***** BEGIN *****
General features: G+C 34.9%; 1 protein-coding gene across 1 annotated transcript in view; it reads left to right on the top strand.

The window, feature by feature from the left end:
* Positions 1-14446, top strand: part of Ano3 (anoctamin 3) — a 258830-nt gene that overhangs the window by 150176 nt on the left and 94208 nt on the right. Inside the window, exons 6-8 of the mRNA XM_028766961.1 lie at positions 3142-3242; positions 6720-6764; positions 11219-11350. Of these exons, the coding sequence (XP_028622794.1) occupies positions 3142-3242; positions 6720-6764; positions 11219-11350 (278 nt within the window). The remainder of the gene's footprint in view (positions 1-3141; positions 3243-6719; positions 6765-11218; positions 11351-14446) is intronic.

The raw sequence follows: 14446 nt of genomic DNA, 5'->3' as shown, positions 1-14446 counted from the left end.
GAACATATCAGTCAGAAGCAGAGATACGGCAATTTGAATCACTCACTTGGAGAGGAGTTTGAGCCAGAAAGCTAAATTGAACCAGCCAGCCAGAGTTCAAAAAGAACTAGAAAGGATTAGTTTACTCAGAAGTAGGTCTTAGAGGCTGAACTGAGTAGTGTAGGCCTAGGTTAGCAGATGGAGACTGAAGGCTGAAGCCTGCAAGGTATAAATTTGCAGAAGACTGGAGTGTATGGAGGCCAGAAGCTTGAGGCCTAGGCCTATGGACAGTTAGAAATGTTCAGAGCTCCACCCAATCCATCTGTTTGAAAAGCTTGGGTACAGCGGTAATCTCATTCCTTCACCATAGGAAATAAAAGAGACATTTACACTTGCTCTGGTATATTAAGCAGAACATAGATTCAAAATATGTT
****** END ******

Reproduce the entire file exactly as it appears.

General features: G+C 34.9%; 1 protein-coding gene across 1 annotated transcript in view; it reads left to right on the top strand.

The window, feature by feature from the left end:
* Positions 1-14446, top strand: part of Ano3 (anoctamin 3) — a 258830-nt gene that overhangs the window by 150176 nt on the left and 94208 nt on the right. Inside the window, exons 6-8 of the mRNA XM_028766961.1 lie at positions 3142-3242; positions 6720-6764; positions 11219-11350. Of these exons, the coding sequence (XP_028622794.1) occupies positions 3142-3242; positions 6720-6764; positions 11219-11350 (278 nt within the window). The remainder of the gene's footprint in view (positions 1-3141; positions 3243-6719; positions 6765-11218; positions 11351-14446) is intronic.

The raw sequence follows: 14446 nt of genomic DNA, 5'->3' as shown, positions 1-14446 counted from the left end.
GAACATATCAGTCAGAAGCAGAGATACGGCAATTTGAATCACTCACTTGGAGAGGAGTTTGAGCCAGAAAGCTAAATTGAACCAGCCAGCCAGAGTTCAAAAAGAACTAGAAAGGATTAGTTTACTCAGAAGTAGGTCTTAGAGGCTGAACTGAGTAGTGTAGGCCTAGGTTAGCAGATGGAGACTGAAGGCTGAAGCCTGCAAGGTATAAATTTGCAGAAGACTGGAGTGTATGGAGGCCAGAAGCTTGAGGCCTAGGCCTATGGACAGTTAGAAATGTTCAGAGCTCCACCCAATCCATCTGTTTGAAAAGCTTGGGTACAGCGGTAATCTCATTCCTTCACCATAGGAAATAAAAGAGACATTTACACTTGCTCTGGTATATTAAGCAGAACATAGATTCAAAATATGTT